Employers can and should always lawfully respond to an organizing campaign. When properly done, in most cases a sufficient number of employees can be convinced that a union isn’t their best choice. Section 8(c) of the NLRA permits an employer to truthfully inform employees about the realities of a unionized workplace. As long as there are no threats, coercion or promises of benefit for foregoing the union, an employer is free to speak to its employees about unionization.
There has long been an unwritten rule in labor law that, in responding to union organizing, the acronym “TIPS” should be kept in mind at all times. Those letters stand for “threaten,” “interrogate,” “promise,” and “spy” or “surveillance.” Those are the primary actions to avoid in any campaign against union organizing.
Employers are free to lawfully inform employees what it means to have a union. That includes the fact that the union will be their exclusive representative if they unionize. No more going directly to the employer to have a problem resolved. What’s in the union contract will be their terms and conditions of employment — nothing more.
The company can also explain what unions never want employees to hear: that if contract negotiations are unsuccessful and the union decides to call an economic strike, they could be forced to go on strike and risk being permanently replaced. The employees are not fired or discharged, simply replaced permanently. They can only get their jobs back if the replacement employee leaves. As long as the employer does not imply that a strike is inevitable, it can tell them that they could be on the outside looking in. This might also be the case if the employer chose to lockout the employees to put economic pressure on the union.
In addition, unions rarely mention the obligation to pay union dues and assessments over which they have little or no say. Another issue that they gloss over is the obligation to comply with the union’s constitution and by-laws. Few employees ever see these documents before becoming a member. All of this information, and even more facts, can lawfully be conveyed to employees before they cast their ballot for or against unionization.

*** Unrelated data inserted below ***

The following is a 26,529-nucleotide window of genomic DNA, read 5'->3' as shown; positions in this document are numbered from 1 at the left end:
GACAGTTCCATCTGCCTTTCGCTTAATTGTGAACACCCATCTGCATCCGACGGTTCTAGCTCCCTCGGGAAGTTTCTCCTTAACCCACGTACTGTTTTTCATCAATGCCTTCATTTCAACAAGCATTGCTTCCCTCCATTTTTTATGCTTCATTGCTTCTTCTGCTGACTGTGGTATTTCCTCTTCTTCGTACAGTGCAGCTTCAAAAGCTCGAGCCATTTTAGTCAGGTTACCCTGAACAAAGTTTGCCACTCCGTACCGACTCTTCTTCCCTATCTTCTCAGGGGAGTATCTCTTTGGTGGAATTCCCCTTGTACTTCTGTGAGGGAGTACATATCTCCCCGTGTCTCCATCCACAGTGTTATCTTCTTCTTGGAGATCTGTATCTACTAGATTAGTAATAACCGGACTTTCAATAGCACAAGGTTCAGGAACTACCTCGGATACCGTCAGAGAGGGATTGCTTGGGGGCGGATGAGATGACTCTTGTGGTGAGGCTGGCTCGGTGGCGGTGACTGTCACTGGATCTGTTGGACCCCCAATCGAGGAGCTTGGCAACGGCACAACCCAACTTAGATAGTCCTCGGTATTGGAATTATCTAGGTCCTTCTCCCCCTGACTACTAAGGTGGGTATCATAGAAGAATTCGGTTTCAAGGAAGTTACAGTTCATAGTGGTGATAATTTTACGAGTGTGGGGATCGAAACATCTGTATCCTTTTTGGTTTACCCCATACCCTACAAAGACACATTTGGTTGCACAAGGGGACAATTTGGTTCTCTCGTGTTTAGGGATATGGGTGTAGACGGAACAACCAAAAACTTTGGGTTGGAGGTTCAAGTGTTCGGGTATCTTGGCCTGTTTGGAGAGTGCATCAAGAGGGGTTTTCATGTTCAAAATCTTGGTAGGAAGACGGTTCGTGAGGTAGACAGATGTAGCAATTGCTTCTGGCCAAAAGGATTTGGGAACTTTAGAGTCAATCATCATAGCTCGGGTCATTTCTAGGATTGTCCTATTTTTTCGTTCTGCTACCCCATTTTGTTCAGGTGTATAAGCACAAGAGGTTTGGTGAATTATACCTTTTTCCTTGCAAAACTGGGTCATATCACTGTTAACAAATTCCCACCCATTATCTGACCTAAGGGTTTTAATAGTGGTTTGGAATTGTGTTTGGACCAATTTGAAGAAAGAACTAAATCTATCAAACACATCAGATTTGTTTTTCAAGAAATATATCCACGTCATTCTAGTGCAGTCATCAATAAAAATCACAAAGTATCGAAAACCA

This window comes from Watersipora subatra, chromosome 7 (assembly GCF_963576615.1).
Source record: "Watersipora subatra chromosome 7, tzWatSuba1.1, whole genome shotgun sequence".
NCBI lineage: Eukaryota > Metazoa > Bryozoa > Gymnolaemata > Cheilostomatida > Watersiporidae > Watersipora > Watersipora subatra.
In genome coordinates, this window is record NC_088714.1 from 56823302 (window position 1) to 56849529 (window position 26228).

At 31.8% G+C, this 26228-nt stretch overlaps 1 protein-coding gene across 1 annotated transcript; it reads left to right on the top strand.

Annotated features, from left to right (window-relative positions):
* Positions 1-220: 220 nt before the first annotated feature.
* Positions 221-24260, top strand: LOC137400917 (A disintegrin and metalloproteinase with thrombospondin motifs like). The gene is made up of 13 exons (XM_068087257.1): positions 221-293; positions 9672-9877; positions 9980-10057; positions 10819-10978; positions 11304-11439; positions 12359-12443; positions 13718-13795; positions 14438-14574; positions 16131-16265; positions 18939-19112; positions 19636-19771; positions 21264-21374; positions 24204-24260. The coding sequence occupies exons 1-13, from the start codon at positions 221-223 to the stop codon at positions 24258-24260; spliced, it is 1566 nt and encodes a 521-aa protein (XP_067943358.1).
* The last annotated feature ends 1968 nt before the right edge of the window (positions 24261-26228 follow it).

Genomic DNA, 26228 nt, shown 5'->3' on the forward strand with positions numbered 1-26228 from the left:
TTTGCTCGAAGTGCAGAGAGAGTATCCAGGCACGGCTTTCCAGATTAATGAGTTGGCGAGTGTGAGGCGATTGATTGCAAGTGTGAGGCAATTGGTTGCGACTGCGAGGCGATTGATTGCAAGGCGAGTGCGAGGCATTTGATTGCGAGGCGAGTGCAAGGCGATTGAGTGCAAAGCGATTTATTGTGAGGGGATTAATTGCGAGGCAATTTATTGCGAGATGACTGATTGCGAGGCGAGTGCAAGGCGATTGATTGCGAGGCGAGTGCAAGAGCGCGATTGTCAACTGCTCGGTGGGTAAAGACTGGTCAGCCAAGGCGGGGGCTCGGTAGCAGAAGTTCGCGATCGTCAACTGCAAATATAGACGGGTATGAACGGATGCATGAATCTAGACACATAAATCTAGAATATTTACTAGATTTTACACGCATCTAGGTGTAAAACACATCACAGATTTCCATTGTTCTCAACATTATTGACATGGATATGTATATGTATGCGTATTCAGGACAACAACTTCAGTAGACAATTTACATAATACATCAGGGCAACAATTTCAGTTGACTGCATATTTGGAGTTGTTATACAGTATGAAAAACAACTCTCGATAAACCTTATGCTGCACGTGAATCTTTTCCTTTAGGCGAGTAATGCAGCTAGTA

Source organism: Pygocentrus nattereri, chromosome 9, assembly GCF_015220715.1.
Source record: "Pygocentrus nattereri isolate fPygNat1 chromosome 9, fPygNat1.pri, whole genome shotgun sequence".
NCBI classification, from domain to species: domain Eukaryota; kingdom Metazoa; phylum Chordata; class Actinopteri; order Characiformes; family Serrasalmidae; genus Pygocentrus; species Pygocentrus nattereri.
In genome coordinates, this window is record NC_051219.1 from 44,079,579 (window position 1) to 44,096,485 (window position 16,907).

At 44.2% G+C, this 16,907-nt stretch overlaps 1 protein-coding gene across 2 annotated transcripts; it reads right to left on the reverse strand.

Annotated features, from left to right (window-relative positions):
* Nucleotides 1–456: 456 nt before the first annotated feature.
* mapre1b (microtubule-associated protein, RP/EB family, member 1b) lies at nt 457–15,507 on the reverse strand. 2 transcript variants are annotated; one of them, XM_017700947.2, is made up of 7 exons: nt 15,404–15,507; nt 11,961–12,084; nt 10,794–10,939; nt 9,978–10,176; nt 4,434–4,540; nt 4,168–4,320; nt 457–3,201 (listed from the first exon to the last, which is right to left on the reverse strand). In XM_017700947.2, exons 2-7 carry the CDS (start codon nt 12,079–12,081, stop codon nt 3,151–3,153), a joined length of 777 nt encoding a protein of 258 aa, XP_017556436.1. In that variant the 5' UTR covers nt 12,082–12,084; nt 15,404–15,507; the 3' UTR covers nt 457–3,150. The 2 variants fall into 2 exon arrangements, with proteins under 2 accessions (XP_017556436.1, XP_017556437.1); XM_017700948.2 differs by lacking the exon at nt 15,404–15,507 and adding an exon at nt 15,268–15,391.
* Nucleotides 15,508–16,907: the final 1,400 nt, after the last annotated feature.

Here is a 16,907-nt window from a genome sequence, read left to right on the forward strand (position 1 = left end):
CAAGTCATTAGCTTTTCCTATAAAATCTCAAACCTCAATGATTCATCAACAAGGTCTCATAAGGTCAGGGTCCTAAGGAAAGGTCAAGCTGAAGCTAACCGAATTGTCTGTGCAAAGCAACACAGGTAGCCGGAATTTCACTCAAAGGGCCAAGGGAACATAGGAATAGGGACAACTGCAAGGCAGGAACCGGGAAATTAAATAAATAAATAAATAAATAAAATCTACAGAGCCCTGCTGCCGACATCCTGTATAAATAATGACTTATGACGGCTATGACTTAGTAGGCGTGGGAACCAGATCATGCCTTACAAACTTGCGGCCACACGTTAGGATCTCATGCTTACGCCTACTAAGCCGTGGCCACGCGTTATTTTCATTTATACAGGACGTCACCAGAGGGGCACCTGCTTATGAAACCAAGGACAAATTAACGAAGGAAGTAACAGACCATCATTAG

Avoiding Union Organizing
A union campaign avoided is far better than a union election won. Employers can help avoid becoming a target of a union or creating a fertile field from which the union seed can sprout by keeping in mind a few simple things.
While there are numerous reasons why employees turn to a union, the top three reasons why employees are dissatisfied and seek help from an outside source are: Lack of appreciation; feeling uninformed; and non-collaborative managers.
What’s unique about all three of these factors is that each is totally within the control of the employer each and every workday. Feeling appreciated does not require significant effort. A sincere daily greeting, a thank you or pat on the back buys a great deal of goodwill. Sharing what you can about the business, its future, what the employees can expect helps make employees feel more like they’re a part of the company. Lastly, having a supervisor that’s fair, consistent and understanding is something that employees have a right to expect.
There’s no question that competitive wages and fair policies that are consistently enforced are critical concerns. However, to the extent that employers fail to keep the aforementioned three factors front and center, they may be inviting union organizing. If unions are to survive, they must keep knocking on doors. Yours does not have to be one of them.